After lunch "a word from our sponsors" as Sun, Verisign and Google made up the panel on Infrastructure & Enabling Technology. Sun promoted Java, Verisign its mobile services - the size of which surprised at least me - and Google talked up the myths and realities of mobile as it sees it, which provoked most interest.

Devices are not the issue, timeliness is better than richness and phones will be useful but not take over from PCs. AdSense is at least a year away, so no mobile advertising revenue from that source for a while for site owners. But it should come on stream: Google does believe the Long Tail argument! From the largest of the large to the smallest of the small: Peter Vesterbacka of Some Bazaar showcased new startups launching in to the mobile space, including:

  • Funambol: Community based phone testing
  • MCN: Improved mobile search
  • 3Jam: Reply All text messaging
  • EyeSpot: Browser based video editing
  • Mojeo: Location aware bookmarking All had something interesting to say and the Mobile Web excitement was shining through.

Heady phrases such as "launched last week", "public beta", "hacked together" came up regularly and showed just what you can do with simple resources these days.

Keep it Simple, Stupid

The User Experience panel followed with input from Symbian, Goto Moto, the Mozilla Minimo project and Blue Flavor. This centred on what users want and how to give it to them, as a helpful antidote to the technology message. Key messages? make applications and services easier to use, not richer.

Browser access is still important: so optimise the experience where you can, with features such as autocomplete on text input; limit how many functions you have in a service (no more than five); and do browser optimisation! The fixed web has three main browsers to deal with, the mobile web still has 30-plus with widely differing capabilities. Oh, and don't hold your breath for Ajax on a mobile. As the audience began to flag, the Content panel covered what you want or should want. Revolutionising education into a free-format, child-led experience was genuinely surprising as a concept, while most other points still pushed the 'newness' of it all. Bringing up the rear was Volantis, covering Ubiquity. Firmly in the 'there's only web' camp Rhys Lewis left us with the last thoughts on access (global) and technology (getting better).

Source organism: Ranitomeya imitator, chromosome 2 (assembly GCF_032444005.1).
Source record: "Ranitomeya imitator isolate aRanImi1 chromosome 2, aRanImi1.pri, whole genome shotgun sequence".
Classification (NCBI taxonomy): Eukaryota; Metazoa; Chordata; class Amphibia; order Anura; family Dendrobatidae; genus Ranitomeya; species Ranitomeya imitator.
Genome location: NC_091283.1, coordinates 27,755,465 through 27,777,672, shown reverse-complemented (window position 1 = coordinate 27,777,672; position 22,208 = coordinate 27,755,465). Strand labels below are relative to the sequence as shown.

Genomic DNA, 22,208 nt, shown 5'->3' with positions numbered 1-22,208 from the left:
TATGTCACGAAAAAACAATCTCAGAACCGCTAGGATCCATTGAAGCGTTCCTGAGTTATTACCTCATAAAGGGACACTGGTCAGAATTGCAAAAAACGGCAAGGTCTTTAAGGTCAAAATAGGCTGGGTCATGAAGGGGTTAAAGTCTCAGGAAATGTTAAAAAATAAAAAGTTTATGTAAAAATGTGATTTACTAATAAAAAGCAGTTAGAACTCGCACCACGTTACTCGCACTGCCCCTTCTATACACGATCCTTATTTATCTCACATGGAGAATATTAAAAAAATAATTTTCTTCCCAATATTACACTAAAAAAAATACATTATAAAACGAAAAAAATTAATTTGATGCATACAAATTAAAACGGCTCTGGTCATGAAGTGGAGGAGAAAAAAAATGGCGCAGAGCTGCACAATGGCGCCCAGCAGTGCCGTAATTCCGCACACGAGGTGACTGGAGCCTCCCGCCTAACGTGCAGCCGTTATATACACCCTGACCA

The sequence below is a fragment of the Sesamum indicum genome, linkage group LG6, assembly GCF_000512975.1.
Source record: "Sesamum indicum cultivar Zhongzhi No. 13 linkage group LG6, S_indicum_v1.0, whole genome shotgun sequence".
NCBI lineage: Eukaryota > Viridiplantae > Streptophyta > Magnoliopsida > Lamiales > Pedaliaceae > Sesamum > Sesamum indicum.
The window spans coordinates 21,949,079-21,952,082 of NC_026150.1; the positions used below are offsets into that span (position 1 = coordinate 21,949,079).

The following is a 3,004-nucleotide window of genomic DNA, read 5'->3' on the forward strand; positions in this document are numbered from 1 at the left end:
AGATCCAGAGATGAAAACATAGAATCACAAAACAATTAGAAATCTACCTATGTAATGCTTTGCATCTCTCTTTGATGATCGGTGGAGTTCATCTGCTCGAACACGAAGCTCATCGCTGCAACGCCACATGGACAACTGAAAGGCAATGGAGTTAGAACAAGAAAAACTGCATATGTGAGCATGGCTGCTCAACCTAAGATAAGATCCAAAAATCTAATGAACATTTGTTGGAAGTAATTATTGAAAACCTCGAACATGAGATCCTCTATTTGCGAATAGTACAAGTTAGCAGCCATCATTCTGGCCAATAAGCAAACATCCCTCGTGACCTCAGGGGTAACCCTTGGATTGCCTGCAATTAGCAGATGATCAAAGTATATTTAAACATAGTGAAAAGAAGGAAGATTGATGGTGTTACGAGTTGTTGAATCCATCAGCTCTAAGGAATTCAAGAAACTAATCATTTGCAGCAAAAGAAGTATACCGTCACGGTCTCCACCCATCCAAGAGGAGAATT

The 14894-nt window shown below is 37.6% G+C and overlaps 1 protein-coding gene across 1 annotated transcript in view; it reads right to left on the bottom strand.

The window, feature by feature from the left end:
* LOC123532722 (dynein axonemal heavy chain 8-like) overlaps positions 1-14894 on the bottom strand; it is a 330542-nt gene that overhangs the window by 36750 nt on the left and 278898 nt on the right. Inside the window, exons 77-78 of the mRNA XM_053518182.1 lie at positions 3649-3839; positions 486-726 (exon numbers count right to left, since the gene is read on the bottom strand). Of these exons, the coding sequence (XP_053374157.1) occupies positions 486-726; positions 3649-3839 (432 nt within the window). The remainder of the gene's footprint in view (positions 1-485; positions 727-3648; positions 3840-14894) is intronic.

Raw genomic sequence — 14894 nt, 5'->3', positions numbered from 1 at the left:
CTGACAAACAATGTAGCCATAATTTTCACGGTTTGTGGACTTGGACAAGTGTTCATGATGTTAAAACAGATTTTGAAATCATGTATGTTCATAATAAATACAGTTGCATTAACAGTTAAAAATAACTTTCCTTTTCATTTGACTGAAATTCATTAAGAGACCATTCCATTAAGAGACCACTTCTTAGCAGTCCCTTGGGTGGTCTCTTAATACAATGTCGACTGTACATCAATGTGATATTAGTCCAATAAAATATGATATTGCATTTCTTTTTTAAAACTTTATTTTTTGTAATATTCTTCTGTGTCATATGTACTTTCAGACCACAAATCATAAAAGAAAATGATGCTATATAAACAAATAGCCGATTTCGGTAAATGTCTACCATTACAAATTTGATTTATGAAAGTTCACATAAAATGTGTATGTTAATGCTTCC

DIY marketing

A last note on the day begs to be pointed out; what you can now achieve in life using the web. The conference was slickly organised with tier-1 sponsors, on-line registration, hosts, discussion panels, speakers from around the world, lunch, networking drinks and several hundred people in attendance. It was also dreamt up, promoted and run on a purely social level by the people behind MobileMonday in London and San Francisco.

Organised via the web and email, with registration payment via PayPal the conference cost just $45 to attend and very good value was had by all! Congratulations to Dan Appelquist and Mike Rowehl for pulling it off. ®

Ed Moore is the commercial director of WiderWeb, the UK developer of software designed to simplify use of the Mobile Internet.